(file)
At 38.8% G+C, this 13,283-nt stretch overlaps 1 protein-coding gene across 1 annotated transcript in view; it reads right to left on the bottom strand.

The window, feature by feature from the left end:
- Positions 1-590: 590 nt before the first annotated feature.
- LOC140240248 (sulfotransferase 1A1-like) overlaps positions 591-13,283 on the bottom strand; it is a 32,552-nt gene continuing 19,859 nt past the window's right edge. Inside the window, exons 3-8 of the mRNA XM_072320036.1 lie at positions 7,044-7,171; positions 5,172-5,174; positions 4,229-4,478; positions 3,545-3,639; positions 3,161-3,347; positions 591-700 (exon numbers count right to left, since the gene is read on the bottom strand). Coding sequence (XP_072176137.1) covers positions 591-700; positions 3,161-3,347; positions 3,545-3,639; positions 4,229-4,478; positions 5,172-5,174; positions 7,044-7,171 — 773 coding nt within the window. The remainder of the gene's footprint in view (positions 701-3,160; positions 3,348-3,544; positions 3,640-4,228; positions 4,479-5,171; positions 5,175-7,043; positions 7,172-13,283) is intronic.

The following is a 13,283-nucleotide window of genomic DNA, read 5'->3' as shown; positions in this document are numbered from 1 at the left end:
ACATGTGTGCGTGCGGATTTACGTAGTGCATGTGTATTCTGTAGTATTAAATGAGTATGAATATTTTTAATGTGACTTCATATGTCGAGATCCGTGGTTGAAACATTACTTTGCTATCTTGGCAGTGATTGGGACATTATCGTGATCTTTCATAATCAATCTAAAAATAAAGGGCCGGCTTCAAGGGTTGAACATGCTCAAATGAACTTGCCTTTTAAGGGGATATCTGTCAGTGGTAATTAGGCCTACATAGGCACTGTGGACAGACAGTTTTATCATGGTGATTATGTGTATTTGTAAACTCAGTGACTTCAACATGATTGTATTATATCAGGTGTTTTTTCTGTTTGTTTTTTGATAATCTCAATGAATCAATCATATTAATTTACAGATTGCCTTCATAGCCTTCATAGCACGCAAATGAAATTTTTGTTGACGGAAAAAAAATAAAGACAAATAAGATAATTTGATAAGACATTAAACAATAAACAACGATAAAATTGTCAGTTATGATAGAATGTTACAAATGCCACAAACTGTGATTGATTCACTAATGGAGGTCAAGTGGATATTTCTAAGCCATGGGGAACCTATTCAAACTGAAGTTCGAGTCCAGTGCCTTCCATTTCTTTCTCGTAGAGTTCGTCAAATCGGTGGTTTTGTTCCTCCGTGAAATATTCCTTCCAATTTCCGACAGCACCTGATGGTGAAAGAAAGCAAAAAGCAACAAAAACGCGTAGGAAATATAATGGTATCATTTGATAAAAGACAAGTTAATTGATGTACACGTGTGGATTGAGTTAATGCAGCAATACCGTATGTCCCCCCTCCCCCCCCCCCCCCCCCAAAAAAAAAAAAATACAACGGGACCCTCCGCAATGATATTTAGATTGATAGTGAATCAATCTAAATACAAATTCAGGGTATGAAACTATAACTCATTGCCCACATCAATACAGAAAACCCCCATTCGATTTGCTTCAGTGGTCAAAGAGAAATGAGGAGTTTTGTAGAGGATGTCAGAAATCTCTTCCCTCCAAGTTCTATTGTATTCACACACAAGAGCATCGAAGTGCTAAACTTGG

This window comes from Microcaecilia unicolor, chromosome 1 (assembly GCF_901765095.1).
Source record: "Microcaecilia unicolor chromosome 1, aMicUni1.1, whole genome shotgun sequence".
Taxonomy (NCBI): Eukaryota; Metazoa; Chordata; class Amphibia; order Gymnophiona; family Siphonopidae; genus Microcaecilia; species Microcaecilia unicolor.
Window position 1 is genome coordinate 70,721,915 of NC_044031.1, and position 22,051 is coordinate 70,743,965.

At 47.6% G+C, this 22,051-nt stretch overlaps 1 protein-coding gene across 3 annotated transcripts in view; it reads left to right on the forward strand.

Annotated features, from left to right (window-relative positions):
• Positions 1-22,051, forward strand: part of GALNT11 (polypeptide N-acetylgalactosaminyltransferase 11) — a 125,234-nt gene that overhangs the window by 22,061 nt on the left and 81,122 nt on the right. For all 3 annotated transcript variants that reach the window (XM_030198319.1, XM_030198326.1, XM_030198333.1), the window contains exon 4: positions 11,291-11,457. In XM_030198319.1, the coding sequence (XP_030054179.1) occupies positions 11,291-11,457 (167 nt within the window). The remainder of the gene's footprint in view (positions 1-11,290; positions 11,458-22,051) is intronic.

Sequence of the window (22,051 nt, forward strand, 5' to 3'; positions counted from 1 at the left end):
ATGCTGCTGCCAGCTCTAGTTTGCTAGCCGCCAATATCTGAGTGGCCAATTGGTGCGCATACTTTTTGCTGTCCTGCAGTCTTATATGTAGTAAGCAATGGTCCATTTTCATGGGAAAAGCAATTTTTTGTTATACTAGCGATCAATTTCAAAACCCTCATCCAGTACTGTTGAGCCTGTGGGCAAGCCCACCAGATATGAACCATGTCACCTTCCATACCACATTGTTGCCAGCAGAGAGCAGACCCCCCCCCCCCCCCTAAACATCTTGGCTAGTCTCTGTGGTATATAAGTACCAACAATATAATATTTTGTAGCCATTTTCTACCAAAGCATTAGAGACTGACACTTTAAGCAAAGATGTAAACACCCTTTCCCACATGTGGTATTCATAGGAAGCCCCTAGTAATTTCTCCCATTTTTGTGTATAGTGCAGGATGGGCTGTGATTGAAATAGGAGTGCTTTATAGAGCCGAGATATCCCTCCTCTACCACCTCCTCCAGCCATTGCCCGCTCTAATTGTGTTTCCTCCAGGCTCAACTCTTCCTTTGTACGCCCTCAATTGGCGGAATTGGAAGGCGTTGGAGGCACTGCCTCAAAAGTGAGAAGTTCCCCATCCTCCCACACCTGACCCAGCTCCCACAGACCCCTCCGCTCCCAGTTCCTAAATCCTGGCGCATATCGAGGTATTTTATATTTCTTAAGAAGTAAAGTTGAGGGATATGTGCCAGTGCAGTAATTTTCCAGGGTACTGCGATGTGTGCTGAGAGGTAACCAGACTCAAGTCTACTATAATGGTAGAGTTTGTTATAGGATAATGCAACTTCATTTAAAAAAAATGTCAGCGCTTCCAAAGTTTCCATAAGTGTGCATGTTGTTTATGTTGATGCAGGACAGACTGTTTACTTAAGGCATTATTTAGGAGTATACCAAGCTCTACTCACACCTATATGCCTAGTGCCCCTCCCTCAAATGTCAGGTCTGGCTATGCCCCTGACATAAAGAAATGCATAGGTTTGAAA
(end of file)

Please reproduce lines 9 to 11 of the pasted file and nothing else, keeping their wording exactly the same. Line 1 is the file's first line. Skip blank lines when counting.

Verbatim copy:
Taxonomy (NCBI): Eukaryota; Metazoa; Chordata; class Amphibia; order Gymnophiona; family Siphonopidae; genus Microcaecilia; species Microcaecilia unicolor.
Window position 1 is genome coordinate 70,721,915 of NC_044031.1, and position 22,051 is coordinate 70,743,965.

At 47.6% G+C, this 22,051-nt stretch overlaps 1 protein-coding gene across 3 annotated transcripts in view; it reads left to right on the forward strand.